Everyone knows what the placebo effect is; right? It is what happens when you tell someone that they ought to feel good and the result is that they actually do feel good. It is more than just an illusion, the health benefits can be physically substantiated. The nocebo effect is simply the flip side of that coin. Tell someone they ought to feel bad and the result is that they actually do feel bad. The nocebo effect is is equally valid and equally potent as the placebo effect, yet the word is seldom heard.

It is my theory that modern western society is bombarded by nocebos and that we suffer greatly and unnecessarily because we permit it. It is time to rebel and to declare war on nocebos.

Where do the nocebos come from? First and foremost from the media. Every media outlet from 60 minutes, to NPR thrives on stock pieces that scare us. They scare us about the food we eat, the air we breath, the cars we drive, the power lines overhead, vaccines, and now cell phones cancer. They scare us about anything and everything that comes across the news wires. Their motive is simple; scary stories gain high ratings.

The media isn't the only one. Schools scare our children, notably with doomsday stories about Global Warming. Scientists eager to receive grant money and fame, gladly pile on to say “we haven't yet proven it false.” Politicians wallow in demagoguery. Worst of all in my opinion, are the lawyers who scare clients in order to drum up business for contingency fee lawsuits, and doctors who drop thinly veiled doubts in the minds of patients to help convince them to approve expensive, but unnecessary, procedures.

Doctor Andrew Wakefield published a study claiming to show that vaccines cause autism in children. Wikipedia says that his work has been discredited since. He stands accused of not only being wrong, but fraudulent in intent. Nevertheless, he profited financially and professionally from the publicity. The public lapped up the scary news, and the media willingly fueled the fires.

To be clear, I don't accuse all those people of lying or fabricating. All they need to do instead is to cite a study, no matter how preliminary, that seems to discover some kind of risk. That way their reportage can be factually correct yet still irresponsible and misleading. Worst of all are those studies that fail to prove that a hypothetical risk does not exist. That's not the proper standard for worry.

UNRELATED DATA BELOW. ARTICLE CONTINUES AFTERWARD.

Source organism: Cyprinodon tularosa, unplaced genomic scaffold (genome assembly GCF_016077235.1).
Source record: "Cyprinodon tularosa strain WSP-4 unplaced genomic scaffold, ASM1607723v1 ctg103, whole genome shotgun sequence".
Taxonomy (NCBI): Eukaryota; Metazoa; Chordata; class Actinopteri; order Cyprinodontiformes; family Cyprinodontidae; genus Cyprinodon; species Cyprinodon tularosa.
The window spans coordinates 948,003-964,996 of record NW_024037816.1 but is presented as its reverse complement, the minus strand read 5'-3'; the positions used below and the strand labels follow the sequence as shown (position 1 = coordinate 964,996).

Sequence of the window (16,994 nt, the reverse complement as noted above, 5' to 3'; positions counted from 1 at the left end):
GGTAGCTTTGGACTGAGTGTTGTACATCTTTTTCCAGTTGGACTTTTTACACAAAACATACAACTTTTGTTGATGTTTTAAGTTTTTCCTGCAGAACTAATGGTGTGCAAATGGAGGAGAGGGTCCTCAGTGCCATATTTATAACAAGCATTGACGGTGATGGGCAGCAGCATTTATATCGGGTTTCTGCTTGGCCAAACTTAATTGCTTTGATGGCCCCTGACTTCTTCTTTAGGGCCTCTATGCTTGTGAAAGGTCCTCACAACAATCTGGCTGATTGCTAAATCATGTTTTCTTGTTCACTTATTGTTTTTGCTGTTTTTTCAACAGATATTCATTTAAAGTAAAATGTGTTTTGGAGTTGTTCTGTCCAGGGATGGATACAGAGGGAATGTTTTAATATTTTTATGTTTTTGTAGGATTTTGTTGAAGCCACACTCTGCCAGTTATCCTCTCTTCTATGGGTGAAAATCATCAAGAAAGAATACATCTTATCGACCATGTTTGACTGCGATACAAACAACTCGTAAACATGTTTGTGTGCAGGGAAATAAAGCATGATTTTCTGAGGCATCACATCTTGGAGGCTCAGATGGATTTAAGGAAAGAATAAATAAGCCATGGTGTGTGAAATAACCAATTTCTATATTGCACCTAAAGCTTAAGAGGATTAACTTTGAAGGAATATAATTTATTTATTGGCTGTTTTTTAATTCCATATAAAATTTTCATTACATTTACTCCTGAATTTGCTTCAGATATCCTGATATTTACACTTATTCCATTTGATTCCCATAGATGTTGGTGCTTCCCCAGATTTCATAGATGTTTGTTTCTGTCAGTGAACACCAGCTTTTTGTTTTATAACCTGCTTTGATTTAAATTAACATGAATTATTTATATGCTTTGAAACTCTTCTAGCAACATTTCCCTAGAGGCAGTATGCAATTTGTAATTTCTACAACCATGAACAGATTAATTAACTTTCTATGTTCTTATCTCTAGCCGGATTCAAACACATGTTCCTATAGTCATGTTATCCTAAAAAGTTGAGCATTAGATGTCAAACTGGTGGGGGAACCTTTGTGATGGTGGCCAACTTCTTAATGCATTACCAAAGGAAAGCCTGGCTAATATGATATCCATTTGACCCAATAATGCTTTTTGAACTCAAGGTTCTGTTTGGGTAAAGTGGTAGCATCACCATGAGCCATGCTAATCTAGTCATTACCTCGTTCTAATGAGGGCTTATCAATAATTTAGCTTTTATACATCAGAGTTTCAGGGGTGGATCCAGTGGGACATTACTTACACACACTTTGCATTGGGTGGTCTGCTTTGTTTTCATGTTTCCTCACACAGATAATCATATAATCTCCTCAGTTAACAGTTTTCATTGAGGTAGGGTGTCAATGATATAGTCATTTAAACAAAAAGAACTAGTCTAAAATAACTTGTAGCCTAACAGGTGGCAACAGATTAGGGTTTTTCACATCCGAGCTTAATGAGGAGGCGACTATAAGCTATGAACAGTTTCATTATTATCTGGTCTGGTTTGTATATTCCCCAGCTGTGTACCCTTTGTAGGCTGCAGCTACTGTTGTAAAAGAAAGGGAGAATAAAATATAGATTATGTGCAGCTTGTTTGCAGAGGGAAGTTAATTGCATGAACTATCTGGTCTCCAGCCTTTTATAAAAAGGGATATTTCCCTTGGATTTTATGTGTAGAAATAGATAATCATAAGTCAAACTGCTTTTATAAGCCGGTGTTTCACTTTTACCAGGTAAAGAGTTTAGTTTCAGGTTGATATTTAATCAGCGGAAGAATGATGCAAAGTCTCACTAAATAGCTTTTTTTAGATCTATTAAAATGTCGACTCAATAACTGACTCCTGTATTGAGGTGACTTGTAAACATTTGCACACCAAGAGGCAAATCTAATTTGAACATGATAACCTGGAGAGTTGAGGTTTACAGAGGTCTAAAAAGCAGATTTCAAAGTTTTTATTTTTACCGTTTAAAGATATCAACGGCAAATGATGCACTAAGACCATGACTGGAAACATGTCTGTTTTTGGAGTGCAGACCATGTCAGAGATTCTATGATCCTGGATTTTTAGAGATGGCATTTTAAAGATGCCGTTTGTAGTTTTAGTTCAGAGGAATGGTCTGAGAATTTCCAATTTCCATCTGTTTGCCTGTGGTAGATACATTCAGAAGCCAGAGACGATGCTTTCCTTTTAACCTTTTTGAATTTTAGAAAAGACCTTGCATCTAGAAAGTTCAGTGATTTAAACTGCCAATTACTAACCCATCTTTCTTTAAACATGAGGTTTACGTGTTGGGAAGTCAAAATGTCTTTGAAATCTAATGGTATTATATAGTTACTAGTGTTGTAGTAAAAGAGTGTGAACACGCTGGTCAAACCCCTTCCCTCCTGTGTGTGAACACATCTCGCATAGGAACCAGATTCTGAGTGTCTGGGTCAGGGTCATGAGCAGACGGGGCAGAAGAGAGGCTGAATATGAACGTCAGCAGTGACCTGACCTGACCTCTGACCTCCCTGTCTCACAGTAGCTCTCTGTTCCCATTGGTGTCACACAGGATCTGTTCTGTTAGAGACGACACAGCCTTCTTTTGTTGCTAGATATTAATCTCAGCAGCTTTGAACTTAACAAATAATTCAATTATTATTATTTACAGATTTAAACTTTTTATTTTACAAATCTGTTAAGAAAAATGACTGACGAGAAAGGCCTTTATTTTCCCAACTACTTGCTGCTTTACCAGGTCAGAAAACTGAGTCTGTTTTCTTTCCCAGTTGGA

I have no doubt that the producers scan the journal abstracts and titles for anything that sounds like it talks about a heretofore unknown risk that can form the basis of a juicy story. Then as media outlets A, B and C pick up the story, that validates it as a legitimate issue and outlets, D, E, F … feel obligated to report it too.

It's not just me who thinks this way. Doctor Dean Edell, had a radio health talk show from 1979 until 2010. He said, "The typical American school child during the 1990's shows more anxiety than child psychiatric patients during the 1950's.” Doctor Edell further said (I paraphrase) ”Never in history have people lived longer, healthier, and free from suffering. Yet, never in history have those same people fretted and worried so much about their health and felt that they must be unhealthy.

I believe in the first amendment just like everyone else. People and institutions may not be subject to prior legal restraints to what they say. However, I believe that when their speech proves to provide no benefit (because it is false or misleading) but it does harm people, then those people should be able to sue for damages. I call it the nocebo tort.